Jim Yu is CEO of Brightedge, now recognized as one of the de facto enterprise SEO management platforms industrywide. From a small startup on the West Coast, Brightedge has grown rapidly and now employs over 200 people.
I sat down with Jim for our Live On 65 feature to talk about the growth of Brightedge, the growth of Share—the industry conference produced annually by Brightedge in San Francisco—and what’s new and upcoming.
Mike: It’s not been long since you and I had a chat and a few drinks in San Francisco at Share.
Jim: Just a few drinks. Just a few.
Mike: I was there for the BrightEdge Conference. We’ll come back to that in a moment. BrightEdge has got a great story. You’ve been so successful, grown so quickly over the years. One of the things that I like to do is just to get the kind of skinny first of all. What was it that you were doing before BrightEdge? What gave you the idea for BrightEdge and why did you do it?
Jim: I’ve spent about 15 years in the enterprise software space so right before starting BrightEdge I was working at Salesforce.com. We were doing a lot of things around cloud computing. This was 10 years ago, so we’re still figuring out how to drive things into the cloud.
Mike: You guys were up there wh
ere the air is rare before anybody else.
Jim: That’s right. That’s right. At the same time, I actually…one of the things that many people don’t know about me is I ran a lot of websites for fun. I’ve actually been doing organic search optimization for a long time. This was back when the Overture tools were still popular. Do you remember that?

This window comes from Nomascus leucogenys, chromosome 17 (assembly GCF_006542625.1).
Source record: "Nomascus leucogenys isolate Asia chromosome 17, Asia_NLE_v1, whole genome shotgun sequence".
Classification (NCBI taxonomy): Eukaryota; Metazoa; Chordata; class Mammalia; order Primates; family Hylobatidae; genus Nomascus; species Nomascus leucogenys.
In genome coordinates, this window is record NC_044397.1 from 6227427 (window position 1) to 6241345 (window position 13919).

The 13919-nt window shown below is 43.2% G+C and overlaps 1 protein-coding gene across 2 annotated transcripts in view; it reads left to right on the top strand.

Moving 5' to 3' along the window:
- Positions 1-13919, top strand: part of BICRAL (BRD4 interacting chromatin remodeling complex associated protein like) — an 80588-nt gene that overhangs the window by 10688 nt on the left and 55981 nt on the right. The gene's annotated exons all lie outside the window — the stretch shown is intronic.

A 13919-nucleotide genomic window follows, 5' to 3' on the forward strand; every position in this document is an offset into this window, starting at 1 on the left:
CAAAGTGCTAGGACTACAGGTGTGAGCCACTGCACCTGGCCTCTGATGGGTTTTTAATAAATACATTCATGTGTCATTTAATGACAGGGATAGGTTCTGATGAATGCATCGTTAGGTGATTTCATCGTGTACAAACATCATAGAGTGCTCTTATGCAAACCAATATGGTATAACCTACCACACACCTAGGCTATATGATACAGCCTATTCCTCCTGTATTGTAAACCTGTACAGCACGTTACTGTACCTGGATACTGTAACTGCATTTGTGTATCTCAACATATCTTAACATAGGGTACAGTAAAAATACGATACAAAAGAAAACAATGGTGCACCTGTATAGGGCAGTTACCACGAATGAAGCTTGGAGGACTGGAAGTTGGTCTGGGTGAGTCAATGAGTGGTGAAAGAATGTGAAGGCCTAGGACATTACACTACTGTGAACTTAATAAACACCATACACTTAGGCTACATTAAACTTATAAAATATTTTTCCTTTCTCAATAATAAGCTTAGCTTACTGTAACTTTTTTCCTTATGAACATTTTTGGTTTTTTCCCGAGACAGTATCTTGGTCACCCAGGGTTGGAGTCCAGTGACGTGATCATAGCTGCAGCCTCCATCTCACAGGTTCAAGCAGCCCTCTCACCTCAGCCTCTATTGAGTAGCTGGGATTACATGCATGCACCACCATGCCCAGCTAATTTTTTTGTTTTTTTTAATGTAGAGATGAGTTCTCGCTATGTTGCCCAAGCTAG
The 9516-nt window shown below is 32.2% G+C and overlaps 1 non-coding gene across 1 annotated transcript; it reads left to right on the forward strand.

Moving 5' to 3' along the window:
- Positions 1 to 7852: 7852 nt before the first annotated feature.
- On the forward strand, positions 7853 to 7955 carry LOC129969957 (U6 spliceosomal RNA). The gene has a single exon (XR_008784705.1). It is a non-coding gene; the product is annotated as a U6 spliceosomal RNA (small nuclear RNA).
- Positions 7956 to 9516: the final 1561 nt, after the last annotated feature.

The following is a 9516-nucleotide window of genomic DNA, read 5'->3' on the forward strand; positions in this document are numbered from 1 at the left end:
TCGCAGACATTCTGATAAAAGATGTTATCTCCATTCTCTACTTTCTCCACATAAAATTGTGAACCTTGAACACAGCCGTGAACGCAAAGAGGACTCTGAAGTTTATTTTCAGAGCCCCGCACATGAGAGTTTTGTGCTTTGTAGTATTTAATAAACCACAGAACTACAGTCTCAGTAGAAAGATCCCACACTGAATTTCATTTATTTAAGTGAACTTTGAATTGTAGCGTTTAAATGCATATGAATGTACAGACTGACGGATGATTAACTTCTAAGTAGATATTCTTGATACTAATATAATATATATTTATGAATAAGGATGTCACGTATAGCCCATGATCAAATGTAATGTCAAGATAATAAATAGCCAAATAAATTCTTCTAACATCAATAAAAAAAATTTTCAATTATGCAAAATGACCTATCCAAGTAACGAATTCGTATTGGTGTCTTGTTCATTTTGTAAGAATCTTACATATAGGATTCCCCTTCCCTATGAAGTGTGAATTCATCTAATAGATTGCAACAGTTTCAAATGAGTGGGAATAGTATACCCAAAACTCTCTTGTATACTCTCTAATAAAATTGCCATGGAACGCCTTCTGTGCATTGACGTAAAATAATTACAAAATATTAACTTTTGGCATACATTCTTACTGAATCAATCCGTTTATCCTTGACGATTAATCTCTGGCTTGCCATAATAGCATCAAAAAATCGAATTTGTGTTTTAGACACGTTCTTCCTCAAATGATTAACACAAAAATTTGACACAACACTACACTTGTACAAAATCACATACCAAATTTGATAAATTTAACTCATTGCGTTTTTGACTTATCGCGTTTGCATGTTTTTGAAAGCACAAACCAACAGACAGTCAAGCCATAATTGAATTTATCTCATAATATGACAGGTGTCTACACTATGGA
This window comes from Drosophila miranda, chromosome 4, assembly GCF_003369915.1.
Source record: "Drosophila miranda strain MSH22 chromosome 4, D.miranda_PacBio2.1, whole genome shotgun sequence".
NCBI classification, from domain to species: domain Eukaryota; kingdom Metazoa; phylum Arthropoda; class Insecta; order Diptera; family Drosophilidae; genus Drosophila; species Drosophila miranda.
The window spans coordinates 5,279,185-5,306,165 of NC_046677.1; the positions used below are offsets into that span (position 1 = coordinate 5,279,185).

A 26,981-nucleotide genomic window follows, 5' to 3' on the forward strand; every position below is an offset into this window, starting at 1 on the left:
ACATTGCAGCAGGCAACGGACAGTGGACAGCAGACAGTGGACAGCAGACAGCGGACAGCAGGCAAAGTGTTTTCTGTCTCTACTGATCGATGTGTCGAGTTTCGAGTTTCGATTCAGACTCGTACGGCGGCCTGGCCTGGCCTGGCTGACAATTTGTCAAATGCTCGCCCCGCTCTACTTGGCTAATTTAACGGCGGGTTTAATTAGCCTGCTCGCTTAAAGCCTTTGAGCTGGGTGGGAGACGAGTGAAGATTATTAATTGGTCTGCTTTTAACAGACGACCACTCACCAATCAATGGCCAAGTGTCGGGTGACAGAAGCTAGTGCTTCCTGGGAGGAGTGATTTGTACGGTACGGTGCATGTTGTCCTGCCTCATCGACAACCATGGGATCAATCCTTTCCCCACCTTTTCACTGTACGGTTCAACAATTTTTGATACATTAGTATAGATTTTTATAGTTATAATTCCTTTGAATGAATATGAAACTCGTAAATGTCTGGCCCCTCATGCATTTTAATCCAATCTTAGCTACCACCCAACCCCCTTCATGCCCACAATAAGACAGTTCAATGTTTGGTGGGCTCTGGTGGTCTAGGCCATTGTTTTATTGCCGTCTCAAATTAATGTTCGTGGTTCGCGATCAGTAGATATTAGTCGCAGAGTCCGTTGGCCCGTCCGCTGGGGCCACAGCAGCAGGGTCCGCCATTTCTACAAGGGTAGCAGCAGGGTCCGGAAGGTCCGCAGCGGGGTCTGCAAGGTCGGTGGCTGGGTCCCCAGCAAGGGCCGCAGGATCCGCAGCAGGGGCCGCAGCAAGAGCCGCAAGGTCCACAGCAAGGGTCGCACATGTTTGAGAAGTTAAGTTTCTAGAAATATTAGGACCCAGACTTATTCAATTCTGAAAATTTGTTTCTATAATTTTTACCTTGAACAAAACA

Mike: This is Jim admitting to being a black hat spammer. I hope Matt Cutts is not watching.
Jim: No, no, no. No black hat spam. A little bit of long tail back then. Long tail was very effective. Just saw this huge opportunity where marketing was changing and all the organic media was incredibly powerful and just saw a huge opportunity to really deliver enterprise class technology to help brands with leveraging organic media.
Mike: I guess starting something like BrightEdge, which was geared specifically towards organic search where there is so much change, you really have to be on the ball, you really have to be chasing it all of the time. Is there anything that’s happened…and a lot has happened…how long have you been at it, seven years?
Jim: Seven years. Yeah.
Mike: Seven years. Yeah. Is there anything in the past seven years that really had you going “grrr… I hate you Google” or “shit, didn’t see that one coming on.”
Jim: No. Not so much. I think by and large if you look at what’s happened in the industry, I think the channels go where the end consumers go. They’re trying to evolve to make sure they’re staying ahead of the changes happening in consumer behavior. By and large, I think, the channels do a good job of evolving to that.
That doesn’t mean there isn’t change. There’s tons of change. When we started the company, Yahoo was a dominant search engine. It wasn’t the primary one, but it was still 20 percent market share. I remember we had the Caffeine update. That was a big update. Lots and lots of updates since.
Lots and lots of change but I think on the whole, I think one of the things that’s been really exciting is just the rise of content and driving performance with content and marketers really focusing on how do you drive quality content to the end consumer.
Mike: Tell me about BrightEdge, how it’s been growing as a company. I think you guys started with just, it was a handful of people.
Jim: That’s right. That’s right.
Mike: Pretty big company yourselves now?